Image: Investment building blocks © Comstock Images, Jupiterimages

The core-holding concept has to be one of the most exciting investing ideas since Christopher Columbus started cold-calling potential backers.

OK, that's sarcasm. "Core holding" and "exciting" don't go together. But what core holdings lack in thrills, they make up for in importance.

A core holding is just what it sounds like: It's the central part of your portfolio. The core requires investments that will be reliable year in and year out. They're the solid foundation for the rest of a portfolio.

To reach your investment goals, your portfolio needs a solid, reliable core.

What makes a core mutual fund?

Large-cap blend funds, which own big companies with middle-of-the-road stock prices, are core stalwarts. Large-blend funds usually don't lead performance lists, but they're even less likely to bring up the rear. They're boring, which makes them ideal core choices.

For cautious investors, large-value funds used to be the preferred core holdings. These funds invest in big, well-established companies with stocks that are cheap relative to those of other large caps. Historically, that focus on slow-growing, generally steady companies earned large-value funds the lowest risk scores of any of the Morningstar style categories.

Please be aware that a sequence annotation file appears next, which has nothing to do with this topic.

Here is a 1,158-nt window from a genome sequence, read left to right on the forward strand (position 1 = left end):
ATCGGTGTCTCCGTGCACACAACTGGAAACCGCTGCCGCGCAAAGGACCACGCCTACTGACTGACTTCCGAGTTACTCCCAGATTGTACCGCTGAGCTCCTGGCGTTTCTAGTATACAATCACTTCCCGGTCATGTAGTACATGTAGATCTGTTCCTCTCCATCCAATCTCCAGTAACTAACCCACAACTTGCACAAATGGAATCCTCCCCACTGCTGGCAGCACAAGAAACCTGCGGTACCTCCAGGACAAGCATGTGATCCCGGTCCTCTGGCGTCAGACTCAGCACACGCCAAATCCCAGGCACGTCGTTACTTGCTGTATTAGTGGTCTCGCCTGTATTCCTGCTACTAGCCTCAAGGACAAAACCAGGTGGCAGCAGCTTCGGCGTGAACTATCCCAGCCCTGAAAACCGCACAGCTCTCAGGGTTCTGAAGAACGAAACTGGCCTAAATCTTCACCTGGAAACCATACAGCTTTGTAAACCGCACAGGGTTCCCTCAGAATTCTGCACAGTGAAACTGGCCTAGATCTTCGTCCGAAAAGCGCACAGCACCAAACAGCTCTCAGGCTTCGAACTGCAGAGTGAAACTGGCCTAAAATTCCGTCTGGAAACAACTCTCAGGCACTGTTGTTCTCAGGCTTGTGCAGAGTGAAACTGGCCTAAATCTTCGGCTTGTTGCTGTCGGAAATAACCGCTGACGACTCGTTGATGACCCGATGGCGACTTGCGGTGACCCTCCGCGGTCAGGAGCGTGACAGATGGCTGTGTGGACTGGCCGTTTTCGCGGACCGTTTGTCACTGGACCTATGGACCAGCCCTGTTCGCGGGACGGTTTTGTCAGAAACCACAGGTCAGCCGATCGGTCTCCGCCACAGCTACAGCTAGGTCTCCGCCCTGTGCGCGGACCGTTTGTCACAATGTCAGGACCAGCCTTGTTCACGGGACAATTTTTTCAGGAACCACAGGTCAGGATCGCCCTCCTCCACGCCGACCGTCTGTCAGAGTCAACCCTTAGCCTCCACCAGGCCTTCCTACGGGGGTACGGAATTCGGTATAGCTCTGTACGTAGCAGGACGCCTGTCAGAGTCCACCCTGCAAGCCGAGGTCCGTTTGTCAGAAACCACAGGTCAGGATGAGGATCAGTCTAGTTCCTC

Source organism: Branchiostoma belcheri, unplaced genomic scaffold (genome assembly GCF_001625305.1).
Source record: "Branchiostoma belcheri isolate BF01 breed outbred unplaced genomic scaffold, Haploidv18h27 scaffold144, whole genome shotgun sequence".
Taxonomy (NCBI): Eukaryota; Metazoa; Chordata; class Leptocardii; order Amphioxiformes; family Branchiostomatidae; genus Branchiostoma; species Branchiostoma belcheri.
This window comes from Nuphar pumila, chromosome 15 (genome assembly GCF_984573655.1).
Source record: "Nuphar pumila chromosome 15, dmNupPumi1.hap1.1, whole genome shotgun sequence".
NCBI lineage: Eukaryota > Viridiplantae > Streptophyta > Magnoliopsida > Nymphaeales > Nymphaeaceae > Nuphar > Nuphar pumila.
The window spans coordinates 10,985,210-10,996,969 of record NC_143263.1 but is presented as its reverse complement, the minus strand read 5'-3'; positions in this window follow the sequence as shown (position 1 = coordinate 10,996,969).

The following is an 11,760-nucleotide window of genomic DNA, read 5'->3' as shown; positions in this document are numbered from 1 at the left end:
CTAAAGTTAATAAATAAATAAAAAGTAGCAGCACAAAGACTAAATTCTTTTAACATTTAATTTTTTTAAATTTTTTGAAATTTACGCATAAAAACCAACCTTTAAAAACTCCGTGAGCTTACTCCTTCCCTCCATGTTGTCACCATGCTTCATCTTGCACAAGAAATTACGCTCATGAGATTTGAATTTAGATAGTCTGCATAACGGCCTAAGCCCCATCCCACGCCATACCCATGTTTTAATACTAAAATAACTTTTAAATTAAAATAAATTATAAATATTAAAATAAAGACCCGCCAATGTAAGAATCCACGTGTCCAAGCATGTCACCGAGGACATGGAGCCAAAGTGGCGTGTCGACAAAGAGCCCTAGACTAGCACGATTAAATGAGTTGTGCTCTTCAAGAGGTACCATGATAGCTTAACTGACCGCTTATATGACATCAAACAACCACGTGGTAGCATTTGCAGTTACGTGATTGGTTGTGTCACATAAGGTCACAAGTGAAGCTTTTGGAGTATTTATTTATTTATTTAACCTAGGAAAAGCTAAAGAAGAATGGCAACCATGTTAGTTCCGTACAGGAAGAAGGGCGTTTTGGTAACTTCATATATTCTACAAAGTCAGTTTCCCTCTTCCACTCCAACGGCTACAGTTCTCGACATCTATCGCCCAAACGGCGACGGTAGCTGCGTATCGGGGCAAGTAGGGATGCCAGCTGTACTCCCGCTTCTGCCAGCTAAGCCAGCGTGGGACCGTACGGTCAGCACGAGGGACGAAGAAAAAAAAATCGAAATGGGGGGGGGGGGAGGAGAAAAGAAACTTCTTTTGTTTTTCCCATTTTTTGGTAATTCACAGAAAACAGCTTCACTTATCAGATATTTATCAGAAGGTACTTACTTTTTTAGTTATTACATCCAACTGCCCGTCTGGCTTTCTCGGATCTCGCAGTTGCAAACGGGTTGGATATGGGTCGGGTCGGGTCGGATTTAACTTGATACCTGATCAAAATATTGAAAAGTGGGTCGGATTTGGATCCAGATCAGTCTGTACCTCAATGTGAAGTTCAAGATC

But those risk numbers are deceiving. In down markets, value-oriented funds often lose more money than their blend counterparts. Large-blend funds may be more reliable.

But wait. If large-cap funds are good core holdings, why not large-growth funds?

Large-growth funds don't have the best temperament for core holdings; they tend to have bigger mood swings than their blend or value counterparts. Their highs are nice -- they mean higher returns -- but when they're down in the dumps, that spells bigger losses than you might want at the heart of your portfolio.

If the allure of large-growth funds is just too powerful, go ahead and invest in one. But invest in an equal amount of money in a large-value fund, too. Owning both is about the same as investing in a large-blend fund.

You might want to include a foreign-equity fund as a core holding, too. That way, you aren't staking everything on the U.S. market. The fund should focus on the world's developed markets, investing in leading companies, just as your core U.S. funds do.

Click here to become a fan of MSN Money on Facebook

Finally, a bond fund might make a good core holding if your asset allocation calls for it. Stick with bond funds that invest in high-quality securities. Focus on those that favor the intermediate part of the yield curve. Why? Because the longer a fund's maturity, the more volatile its returns generally are. You can capture much of the return of a long-maturity fund with an intermediate-maturity fund, but with a lot less volatility.